7 Things Expats Won’t Tell You Before Moving to Salinas, Ecuador

I can’t stay silent any longer. There are some things that expats don’t warn you about before you make the decision to move to Salinas, on the Pacific Coast of Ecuador. In the interest of full disclosure, I feel you have the right to know these seven things that expats don’t like to mention, but will surely happen to you as a full-time resident.

1. You Will Become Obsessed With Money Management

In Salinas, managing your money means trying to maximize the amount of change and small bills you have available. You see, there are very few places that will accept anything larger than a $20 bill. In fact, with most cab rides in the area in the $2 to $3 range, lunches $3 to $5, and most dinner entrées under $10, even the $20 bill is not always welcome. If you get into a cab with a $5 bill or larger, you need to ask if they can break it first.

My wife and I find ourselves playing a game whenever we buy something. We always try to use the largest bill we think we can get away with, so that we get the most change back. I once had a newcomer ask me if I could give her four 5’s for a twenty? She was shocked when I replied “No way!” We work hard for those $5 bills!

Here’s a tip: The Mercado is a great place to break bills. Since it is all cash transactions with a high volume of business, they have a lot of small change. Buy your seafood and meats first to break the big bills.

2. You Will Find Yourself Complaining About Ridiculous Things

I once caught myself complaining that one of the fruit vendors wanted $2 for a pound of fresh strawberries in February. You see, we get most fruits fresh, year-round, and I was used to paying between $1 to $1.50 per pound. She was trying to explain that they had to get their berries from a different farmer, but I was so annoyed, I switched fruit vendors. I realized how ridiculous my complaint was on a recent trip to the U.S., where I saw strawberries—in season—selling for over $4 a quart.

I also once overheard someone in a restaurant complaining that there were too many shrimp in her soup.

3. Your Friends and Family Back in the States Will Not Understand Your Pain

Don’t expect sympathy from friends and family up north in January when you complain that you had to run the air conditioner all night. Or when they are experiencing summer thunderstorms, and you call to complain that it was cloudy when you took your beach walk to work off the calories from your soup that had too much shrimp in it!

4. You Will Believe Buying 30 Limes is Normal

I remember a time when I lived in the U.S., and bought a couple of limes once in a while in the grocery stores. They were usually about 50 cents each, and I might use them before they went bad.

Now in Salinas, between making ceviche, salad dressings, guacamole, salsa, and so on, I routinely buy 20 to 30 limes at a time, and usually run out of them and have to get more. Limes and lime juice is used as a garnish in many dishes, poured into soup, and—my wife’s favorite—squeezed into a rum and coke.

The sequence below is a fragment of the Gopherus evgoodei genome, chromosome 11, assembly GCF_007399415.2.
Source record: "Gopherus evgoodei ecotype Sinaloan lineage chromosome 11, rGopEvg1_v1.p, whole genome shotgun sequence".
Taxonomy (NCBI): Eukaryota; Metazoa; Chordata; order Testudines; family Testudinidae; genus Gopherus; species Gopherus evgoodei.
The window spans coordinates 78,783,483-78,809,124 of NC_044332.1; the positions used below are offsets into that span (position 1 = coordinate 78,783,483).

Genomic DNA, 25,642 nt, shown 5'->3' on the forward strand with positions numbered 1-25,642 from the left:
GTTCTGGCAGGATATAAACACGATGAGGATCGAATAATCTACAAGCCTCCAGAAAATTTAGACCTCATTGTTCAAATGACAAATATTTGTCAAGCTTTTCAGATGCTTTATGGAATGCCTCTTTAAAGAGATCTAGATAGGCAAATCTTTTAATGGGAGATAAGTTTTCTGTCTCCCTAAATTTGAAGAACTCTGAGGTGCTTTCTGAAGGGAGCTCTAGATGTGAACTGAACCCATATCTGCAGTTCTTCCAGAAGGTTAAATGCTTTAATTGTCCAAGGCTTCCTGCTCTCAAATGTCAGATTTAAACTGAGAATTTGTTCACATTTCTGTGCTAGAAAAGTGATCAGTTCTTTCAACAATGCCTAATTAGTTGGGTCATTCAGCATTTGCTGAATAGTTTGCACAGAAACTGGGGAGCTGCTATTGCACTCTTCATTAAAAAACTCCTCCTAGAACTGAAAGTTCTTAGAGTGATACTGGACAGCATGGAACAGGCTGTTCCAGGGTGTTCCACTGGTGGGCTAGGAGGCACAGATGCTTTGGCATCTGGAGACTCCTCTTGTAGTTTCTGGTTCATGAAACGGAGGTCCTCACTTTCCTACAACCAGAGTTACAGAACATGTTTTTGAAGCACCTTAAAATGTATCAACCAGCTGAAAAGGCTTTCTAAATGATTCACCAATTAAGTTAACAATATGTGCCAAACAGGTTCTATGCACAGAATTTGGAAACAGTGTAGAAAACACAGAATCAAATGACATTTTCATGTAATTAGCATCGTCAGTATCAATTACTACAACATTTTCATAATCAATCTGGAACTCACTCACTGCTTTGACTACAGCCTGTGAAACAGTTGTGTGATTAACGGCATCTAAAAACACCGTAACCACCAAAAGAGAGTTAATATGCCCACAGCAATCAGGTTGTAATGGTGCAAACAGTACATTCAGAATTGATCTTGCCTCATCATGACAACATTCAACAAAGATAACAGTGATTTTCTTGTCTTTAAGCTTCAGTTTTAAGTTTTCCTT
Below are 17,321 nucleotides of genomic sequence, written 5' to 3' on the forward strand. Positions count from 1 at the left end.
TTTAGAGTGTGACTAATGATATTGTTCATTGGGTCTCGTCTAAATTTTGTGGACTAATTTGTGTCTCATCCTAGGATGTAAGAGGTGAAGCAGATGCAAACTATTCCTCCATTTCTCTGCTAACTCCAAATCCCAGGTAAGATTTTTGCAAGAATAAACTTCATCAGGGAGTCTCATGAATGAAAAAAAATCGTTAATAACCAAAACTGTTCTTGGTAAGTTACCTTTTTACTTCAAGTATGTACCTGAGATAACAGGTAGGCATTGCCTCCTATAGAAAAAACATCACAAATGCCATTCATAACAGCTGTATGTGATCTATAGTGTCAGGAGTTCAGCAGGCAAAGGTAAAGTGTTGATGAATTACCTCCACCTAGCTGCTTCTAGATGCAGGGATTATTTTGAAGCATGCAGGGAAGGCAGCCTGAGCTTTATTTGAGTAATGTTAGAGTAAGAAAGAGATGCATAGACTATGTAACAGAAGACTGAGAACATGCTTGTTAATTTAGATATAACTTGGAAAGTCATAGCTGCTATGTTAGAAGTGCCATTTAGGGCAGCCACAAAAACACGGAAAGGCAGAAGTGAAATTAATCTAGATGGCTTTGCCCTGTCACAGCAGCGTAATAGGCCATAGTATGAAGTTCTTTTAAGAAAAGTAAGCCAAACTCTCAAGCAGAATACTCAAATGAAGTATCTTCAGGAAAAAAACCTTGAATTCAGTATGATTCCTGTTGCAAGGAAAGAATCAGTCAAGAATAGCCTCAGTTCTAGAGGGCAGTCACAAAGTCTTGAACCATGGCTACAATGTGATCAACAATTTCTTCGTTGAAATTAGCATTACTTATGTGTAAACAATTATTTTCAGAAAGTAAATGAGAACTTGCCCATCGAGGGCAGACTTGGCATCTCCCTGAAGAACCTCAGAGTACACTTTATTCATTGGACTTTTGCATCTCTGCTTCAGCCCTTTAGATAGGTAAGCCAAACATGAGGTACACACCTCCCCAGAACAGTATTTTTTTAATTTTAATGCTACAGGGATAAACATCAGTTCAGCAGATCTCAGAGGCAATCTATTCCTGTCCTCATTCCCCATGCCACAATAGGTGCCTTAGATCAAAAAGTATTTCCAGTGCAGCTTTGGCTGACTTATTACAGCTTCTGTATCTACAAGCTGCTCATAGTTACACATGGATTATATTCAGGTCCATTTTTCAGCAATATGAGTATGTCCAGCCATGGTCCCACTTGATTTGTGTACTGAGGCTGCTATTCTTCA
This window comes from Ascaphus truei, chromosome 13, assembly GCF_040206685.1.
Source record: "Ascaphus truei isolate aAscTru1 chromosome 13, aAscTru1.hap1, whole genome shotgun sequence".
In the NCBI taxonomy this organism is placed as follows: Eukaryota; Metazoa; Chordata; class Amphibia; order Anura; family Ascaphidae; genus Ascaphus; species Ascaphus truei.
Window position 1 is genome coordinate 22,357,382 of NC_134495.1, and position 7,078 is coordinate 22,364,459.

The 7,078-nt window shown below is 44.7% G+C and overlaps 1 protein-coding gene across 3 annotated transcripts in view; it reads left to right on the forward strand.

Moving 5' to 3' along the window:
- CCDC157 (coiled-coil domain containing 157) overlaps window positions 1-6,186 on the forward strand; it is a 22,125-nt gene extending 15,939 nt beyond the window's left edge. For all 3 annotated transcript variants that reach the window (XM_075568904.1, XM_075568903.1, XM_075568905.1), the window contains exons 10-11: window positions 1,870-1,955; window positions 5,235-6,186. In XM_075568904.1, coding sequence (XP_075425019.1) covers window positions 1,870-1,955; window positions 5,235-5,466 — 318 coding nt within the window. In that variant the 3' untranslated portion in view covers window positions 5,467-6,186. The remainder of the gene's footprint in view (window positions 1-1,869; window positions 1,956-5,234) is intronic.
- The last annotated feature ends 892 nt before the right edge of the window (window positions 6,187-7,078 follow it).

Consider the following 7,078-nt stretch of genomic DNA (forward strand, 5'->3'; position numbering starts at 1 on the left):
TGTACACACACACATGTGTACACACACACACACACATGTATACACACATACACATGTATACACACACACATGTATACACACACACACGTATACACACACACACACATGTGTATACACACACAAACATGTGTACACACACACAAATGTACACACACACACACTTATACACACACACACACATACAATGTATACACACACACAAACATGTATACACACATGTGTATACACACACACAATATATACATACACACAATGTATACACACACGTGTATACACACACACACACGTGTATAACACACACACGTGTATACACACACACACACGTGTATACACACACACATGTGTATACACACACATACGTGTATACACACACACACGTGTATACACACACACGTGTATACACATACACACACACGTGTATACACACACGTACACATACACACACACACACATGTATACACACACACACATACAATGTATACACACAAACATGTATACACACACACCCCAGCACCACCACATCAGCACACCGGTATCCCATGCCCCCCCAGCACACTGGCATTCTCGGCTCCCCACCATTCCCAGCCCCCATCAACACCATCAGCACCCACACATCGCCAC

By the way, 50 cents will also get you 15 or 20 limes in Salinas.

5. Your Fashion Sense Will Suffer

After living in Salinas for a short while, you will feel that sandals or flip-flops are acceptable footwear for any social event. I now feel elegant if I’m wearing a shirt with buttons, and a pair of shorts with a zipper. Most of the time, a pair of track shorts or a bathing suit and a t-shirt is the uniform of the day. I have seen people who consider putting on a nice clean soccer jersey on Sunday morning as dressing up for church.

You will get used to just wearing out whatever you are wearing in your home. It seldom rains, so you get used to never thinking about bad weather gear. Many restaurants have outdoor seating, and shops are open to the outdoors, so you find yourself no longer making indoor/outdoor clothing decisions.

6. You Will Lose Track of Time

Our shortest day of the year just passed. It was 11 hours and 59 minutes long. In about six months, we will have our longest day. It will be 12 hours and 14 minutes long. There’s only about a 10- to 15-degree difference in daily temperatures between our winter and summer, and the change is gradual. Add to this the fact that there are no big storms to break up the time, and that even a rainy day is extremely rare, and you will find that you are losing track not only of what day of the week it is, but also what month it is.

7. You Will Feel Abandoned on North American Beaches

An expat once told me she went to the beach on a recent trip to North Carolina, and found herself looking around wondering where the beer vendor was. Why hasn’t anyone brought me food, she asked herself.

In Salinas, you will find that once you arrive at the beach, you don’t need to leave for the rest of the day. You will have a support system. As soon as you step into the sand, someone will offer to rent you a sunshade, a table or two, and some chairs for about $8 a day. As you settle, your beer and drink vendor will greet you and offer to take care of your beverage needs all day. Soon you will be shown a menu or two, and told you only have to wave and someone will take your lunch order, phone it in via cellphone, and bring it to you when it is ready.

Ice cream, coconuts, candy, fruit, beach toys, and everything else you might need (and several things you don’t need) are available for sale without you leaving your beach chair.

So there it is, the ugly truth, out at last! I hope you will keep these things in mind when considering your new home in Salinas, Ecuador—and don’t say I didn’t warn you!

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